Dave Rawlings Machine Live at Thalia Hall in Chicago, IL – August 25, 2017

Review by Bill Tokash
Seems fitting that the David Rawlings Machine played Thalia Hall this time around. This amazing venue, originally modeled after the Prague Opera House when constructed in 1892, was the center of Pilsen’s Bohemian community for 70 years until it was shuttered in the 1960s. Since this landmark status venue reopened in 2013, it has become the musical epicenter of a gentrified Pilsen by continually hosting, what I would argue, is the most diverse blend of quality musical acts in Chicago.
For better or worse, now, its hard to pin down exactly what the new Pilsen is. So too with the David Rawlings Machine’s musical style, but clearly for the better. A little too bluesy/swingy to be classified as folk, and a little too old-timey to be considered traditional bluegrass. And by mixing in a wee bit more of an anthemic Hippie Country sound over the years, David and Gillian Welch are way too goddamn perfectly remarkable to be lumped in with the Soulless Coffee Shop Music genre that some Americana music has become.  They are, simply, just about one of my favorite acts right now, and they came to Chicago on this perfectly cool summer night on the heels of the release of Poor David’s Almanack to bring their ‘Hardly Strictly’ sound to a near sellout crowd.
In addition to being backed by Gillian and her usual rock solid rhythm guitar, David Rawlings Machine benefits instrumentally from damn near virtuosic backing by Brittany Haas on fiddle, Willie Watson on guitars etc., and Paul Kowert on stand-up bass. When these pieces get mixed together to compile their musical collage, the glue that keeps all the pieces on the posterboard is the soaring and searing two-parts vocals so beautifully weaved by Dave and Gillian. There may not be two voices that fit together better in my mind than these two since maybe Emmylou and Gram. Take all this and top it off with the sheer joy that Dave exudes when he plays, and you get a ‘Can’t Miss’ type of experience.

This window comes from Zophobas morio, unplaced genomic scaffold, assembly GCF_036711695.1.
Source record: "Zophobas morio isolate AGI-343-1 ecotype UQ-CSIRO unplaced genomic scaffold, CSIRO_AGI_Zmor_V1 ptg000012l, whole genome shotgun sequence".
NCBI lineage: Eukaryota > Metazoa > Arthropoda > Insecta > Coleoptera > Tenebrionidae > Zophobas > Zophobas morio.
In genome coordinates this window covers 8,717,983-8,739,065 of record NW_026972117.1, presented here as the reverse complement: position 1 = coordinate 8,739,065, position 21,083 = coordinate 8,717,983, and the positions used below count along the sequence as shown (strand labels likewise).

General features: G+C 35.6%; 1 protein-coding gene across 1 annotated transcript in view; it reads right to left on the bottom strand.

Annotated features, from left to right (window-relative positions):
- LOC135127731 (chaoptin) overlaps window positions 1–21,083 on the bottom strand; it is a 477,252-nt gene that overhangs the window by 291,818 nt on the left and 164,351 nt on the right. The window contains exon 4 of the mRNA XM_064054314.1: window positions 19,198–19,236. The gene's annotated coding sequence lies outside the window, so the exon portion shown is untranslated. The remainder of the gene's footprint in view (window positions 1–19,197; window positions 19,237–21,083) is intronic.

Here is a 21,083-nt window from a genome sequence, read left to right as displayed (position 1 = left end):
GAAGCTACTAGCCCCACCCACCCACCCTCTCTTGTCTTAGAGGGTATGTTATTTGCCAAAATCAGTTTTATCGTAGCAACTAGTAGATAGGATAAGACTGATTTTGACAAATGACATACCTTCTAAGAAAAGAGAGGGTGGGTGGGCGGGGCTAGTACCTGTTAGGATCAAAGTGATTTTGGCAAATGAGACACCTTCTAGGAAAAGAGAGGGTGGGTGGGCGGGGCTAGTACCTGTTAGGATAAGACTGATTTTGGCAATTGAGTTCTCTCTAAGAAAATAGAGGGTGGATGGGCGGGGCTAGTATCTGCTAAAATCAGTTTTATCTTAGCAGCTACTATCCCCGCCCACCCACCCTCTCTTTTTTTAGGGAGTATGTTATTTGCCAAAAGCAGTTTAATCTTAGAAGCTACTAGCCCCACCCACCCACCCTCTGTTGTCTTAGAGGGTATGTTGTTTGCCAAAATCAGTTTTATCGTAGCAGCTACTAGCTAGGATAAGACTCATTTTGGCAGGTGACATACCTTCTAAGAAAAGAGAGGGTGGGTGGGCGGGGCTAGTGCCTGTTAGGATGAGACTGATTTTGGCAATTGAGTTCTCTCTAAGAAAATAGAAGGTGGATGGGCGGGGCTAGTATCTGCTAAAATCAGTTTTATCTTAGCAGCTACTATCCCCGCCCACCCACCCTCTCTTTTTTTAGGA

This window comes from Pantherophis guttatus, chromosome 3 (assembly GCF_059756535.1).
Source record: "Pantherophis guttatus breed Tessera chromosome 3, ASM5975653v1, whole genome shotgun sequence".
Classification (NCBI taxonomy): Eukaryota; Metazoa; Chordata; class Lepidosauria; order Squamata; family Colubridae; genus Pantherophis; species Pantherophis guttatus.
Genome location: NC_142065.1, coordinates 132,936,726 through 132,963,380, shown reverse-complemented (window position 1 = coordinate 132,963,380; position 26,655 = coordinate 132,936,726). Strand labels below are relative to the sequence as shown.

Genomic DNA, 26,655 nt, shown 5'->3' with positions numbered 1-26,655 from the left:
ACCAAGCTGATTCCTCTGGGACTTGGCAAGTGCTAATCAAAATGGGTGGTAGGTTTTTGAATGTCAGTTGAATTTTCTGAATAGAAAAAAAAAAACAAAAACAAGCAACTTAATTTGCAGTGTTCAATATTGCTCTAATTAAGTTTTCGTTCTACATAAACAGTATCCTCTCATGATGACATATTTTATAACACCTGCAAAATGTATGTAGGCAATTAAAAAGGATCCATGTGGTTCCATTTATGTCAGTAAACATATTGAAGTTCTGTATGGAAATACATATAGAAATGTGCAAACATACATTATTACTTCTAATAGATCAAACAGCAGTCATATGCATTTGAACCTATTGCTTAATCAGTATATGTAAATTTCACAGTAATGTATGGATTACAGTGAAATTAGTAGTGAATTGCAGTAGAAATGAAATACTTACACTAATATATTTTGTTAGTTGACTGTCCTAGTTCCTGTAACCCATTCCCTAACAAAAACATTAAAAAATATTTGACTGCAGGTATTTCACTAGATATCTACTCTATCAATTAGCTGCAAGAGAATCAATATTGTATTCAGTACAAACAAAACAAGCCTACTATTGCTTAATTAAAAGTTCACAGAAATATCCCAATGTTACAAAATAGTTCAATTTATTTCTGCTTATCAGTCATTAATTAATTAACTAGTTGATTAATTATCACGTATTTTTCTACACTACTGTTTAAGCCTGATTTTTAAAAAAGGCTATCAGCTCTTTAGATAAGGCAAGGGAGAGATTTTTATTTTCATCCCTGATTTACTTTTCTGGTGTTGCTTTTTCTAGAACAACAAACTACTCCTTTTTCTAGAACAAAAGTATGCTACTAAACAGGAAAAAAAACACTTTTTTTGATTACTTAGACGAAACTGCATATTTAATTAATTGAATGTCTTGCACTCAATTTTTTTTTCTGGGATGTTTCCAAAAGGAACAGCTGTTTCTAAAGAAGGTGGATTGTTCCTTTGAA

Despite all the genre posturing herein, the David Rawlings style subset I like best is the footstomping speed twang, exemplified by songs like It’s Too Easy, Bill Monroe’s He Will Set Your Fields on Fire, and to a certain extent on Ryan Adam’s To Be Young (Is To Be Sad, Is To Be High), which is one of those covers that is even better than the excellent original version. Other highlights of the three-encore set for me included Miss Ohio, which was fully equipped with another one of David’s gooseflesh-raising solos, The Last Pharaoh, (which my oldest daughter kept humming all weekend when I played it, despite claims she doesn’t like it J), and Short-Haired Woman Blues. The raucous crowd also enjoyed the hilariously cheeky new song Yup as well as Willie’s rendition of Charlie Jordan’s Keep It Clean.
When Dave et al. came out for the second encore, he seemed a little flabbergasted by the audience’s enthusiasm, and stated, that “y’all are in for the long haul tonight, I guess” as they spun into an extend-o version of A Friend of a Friend’s Method Action/Cortez the Killer. Its always appealing to me when artists tries to match the enthusiasm of an audience. And that’s its exactly that kind of exuberance you get with the David Rawlings Machine.
First Set
Money is the Meat in the Coconut
Midnight Train
Come on Over My House
Wayside/Back in Time (Gillian Welch cover)
To Be Young (Is to Be Sad, Is to Be High) (Ryan Adams cover)
Airplane
Cumberland Gap
Keep It Clean (Charley Jordan cover)
Lindsey Button
The Last Pharaoh
It’s Too Easy
Second Set
Ruby (Gillian Welch cover)
Good God a Woman
Short Haired Woman Blues
He Will Set Your Fields on Fire (Bill Monroe cover)
I Hear Them All / This Land Is Your Land (Old Crow Medicine Show cover)
If I Had My Way I’d Tear the Building Down (Blind Willie Johnson cover)
Yup
Guitar Man
The Weekend
First Encore
Look at Miss Ohio (Gillian Welch cover)
Queen Jane Approximately (Bob Dylan cover)

Second Encore

Method Acting/Cortez the Killer (Bright Eyes/Neil Young covers)
Going Down the Road Feelin’ Bad (Henry Whitter cover)
Third Encore
Didn’t Leave Nobody But the Baby (traditional cover)
Link to Dave Rawlings’ webite

 

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